Honolulu, Hawaii



RE:    S.B. No. 2755

       S.D. 1




Honorable Colleen Hanabusa

President of the Senate

Twenty-Fifth State Legislature

Regular Session of 2010

State of Hawaii




     Your Committee on Transportation, International and Intergovernmental Affairs, to which was referred S.B. No. 2755 entitled:




begs leave to report as follows:


     The purpose of this measure is to prohibit the use of cellular phones and other mobile electronic devices while operating a motor vehicle, with certain exceptions, and to specifically prohibit activities such as texting, instant messaging, gaming, and emailing, and other activities that take the driver's eyes off the road, mind off the road, and hands off of the wheel.


     Your Committee received testimony in support of this measure from the Department of Transportation; Honolulu Prosecuting Attorney; Honolulu Police Department; Hawaii Transportation Association; Signature Cab Holdings, Inc., dba TheCAB; and eleven individuals.  Written testimony presented to the Committee may be reviewed on the Legislature's website.


     Your Committee finds that the task of driving requires the driver's full attention in focusing on the roadway and driving maneuvers.  Any distraction that diverts the driver's attention from the primary tasks of maneuvering the vehicle and responding to critical events increases the risk of being involved in a motor vehicle crash.


     The National Highway Traffic Safety Administration has found that in 2008, nearly six thousand people died and more than 500,000 people were injured in crashes that involved a distracted or inattentive driver.  The number of fatal crashes involving a distracted or inattentive driver represented sixteen per cent of all fatal crashes for that year.  Federal researchers have found that more people are using a variety of hand-held devices while driving, such as cellular phones, iPods, video games, Blackberrys, and GPS systems.  In particular, the use of cellular phones for talking and texting is more prevalent on the nation's highways.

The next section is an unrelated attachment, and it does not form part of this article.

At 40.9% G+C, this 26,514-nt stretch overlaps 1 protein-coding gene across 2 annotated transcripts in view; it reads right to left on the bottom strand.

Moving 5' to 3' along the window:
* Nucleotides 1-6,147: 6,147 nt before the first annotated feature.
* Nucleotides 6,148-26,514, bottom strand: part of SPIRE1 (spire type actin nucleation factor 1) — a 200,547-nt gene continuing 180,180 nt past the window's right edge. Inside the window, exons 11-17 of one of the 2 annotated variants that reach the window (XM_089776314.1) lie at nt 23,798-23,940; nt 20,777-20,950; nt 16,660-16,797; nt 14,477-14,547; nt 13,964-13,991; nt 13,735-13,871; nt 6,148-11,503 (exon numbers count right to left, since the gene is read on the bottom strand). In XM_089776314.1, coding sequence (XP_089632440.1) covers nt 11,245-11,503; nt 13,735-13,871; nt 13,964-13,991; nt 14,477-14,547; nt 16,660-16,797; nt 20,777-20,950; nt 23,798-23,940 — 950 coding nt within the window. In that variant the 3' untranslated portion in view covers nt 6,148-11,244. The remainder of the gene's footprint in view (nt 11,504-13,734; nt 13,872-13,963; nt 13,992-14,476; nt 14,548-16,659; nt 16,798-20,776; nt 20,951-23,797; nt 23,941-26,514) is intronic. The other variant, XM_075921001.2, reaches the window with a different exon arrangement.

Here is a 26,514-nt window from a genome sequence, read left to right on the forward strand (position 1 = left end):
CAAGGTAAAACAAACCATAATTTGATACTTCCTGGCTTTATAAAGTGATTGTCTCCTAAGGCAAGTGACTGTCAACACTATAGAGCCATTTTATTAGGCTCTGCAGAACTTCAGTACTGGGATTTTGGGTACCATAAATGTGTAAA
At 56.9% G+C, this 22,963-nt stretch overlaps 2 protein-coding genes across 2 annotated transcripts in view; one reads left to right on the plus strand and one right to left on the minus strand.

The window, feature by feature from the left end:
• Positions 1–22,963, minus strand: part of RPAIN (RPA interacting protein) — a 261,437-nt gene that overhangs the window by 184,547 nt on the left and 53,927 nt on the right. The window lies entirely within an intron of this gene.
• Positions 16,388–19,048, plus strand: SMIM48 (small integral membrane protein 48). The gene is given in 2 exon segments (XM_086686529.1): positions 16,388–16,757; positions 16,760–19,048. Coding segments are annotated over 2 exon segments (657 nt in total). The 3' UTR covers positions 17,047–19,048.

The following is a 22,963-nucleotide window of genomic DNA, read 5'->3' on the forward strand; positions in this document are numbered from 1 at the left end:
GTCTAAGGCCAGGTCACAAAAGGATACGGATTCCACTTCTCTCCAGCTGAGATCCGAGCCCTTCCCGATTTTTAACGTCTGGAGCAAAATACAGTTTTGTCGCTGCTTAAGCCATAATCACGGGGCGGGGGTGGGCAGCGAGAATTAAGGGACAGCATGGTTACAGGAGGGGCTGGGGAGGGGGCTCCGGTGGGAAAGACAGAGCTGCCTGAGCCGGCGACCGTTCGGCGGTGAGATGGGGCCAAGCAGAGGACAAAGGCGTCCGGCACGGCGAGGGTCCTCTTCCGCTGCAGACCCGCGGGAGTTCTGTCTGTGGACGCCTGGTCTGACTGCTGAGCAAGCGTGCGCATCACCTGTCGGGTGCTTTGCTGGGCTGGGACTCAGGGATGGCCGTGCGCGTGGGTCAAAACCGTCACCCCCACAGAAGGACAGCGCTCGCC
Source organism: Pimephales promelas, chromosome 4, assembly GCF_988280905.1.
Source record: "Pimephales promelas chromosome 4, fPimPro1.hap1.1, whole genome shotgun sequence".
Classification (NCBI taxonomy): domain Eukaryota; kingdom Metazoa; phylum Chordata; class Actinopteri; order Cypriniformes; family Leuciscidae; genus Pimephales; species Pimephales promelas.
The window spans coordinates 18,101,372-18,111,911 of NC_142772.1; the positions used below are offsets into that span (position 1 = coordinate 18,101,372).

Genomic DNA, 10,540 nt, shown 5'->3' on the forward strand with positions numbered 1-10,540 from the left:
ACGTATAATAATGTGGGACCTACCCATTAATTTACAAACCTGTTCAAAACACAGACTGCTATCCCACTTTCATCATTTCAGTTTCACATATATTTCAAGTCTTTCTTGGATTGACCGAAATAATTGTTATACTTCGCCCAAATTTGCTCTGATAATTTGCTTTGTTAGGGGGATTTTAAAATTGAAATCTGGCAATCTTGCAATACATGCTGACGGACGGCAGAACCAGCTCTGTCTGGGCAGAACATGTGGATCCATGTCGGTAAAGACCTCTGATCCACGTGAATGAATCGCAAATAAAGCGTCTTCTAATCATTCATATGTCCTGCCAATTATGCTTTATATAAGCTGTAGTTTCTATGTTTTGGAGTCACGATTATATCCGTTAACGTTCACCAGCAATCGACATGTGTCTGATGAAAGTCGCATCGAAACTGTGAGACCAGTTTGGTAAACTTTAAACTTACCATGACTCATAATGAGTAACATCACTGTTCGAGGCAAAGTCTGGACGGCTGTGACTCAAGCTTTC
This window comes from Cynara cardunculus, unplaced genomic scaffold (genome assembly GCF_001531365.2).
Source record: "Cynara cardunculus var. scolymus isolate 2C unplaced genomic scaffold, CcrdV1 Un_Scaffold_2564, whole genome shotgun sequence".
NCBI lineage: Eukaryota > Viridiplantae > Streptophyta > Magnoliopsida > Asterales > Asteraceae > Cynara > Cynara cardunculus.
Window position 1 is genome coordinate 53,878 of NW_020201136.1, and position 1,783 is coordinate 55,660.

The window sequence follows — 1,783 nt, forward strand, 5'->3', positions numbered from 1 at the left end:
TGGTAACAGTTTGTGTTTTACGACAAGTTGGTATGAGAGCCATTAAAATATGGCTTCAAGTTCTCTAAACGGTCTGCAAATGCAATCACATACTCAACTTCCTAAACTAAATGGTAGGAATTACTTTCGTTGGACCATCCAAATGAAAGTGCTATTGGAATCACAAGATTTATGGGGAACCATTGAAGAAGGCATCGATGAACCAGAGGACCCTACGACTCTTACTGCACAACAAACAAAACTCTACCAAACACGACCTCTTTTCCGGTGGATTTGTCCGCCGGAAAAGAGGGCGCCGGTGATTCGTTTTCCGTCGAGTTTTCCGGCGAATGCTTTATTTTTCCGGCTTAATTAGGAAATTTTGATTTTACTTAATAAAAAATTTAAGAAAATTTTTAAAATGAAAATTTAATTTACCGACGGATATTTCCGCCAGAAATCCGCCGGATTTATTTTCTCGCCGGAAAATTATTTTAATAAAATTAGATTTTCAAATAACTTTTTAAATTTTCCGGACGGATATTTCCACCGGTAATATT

Legislation pending in Congress would require states to enact a law prohibiting the operator of a moving motor vehicle from writing, sending, or reading a text message or using a hand-held mobile telephone, and would require graduated penalties.  Failure of any state to enact such a law would require that the Secretary of Transportation withhold twenty-five per cent of the state's highway construction funds each year until a law is passed.  Your Committee finds that prudence dictates that Hawaii enact such a measure as soon as possible to avoid diminution of federal highway funding to the State.


     Your Committee has amended this measure by:


(1)  Deleting the provision referring to the violation as not constituting a traffic infraction, on the recommendation of law enforcement;


(2)  Clarifying the exemption pertaining to use of two-way radios on certain trucks operated by businesses; and


     (3)  Making technical, nonsubstantive amendments.


     As affirmed by the record of votes of the members of your Committee on Transportation, International and Intergovernmental Affairs that is attached to this report, your Committee is in accord with the intent and purpose of S.B. No. 2755, as amended herein, and recommends that it pass Second Reading in the form attached hereto as S.B. No. 2755, S.D. 1, and be referred to the Committee on Judiciary and Government Operations.


Respectfully submitted on behalf of the members of the Committee on Transportation, International and Intergovernmental Affairs,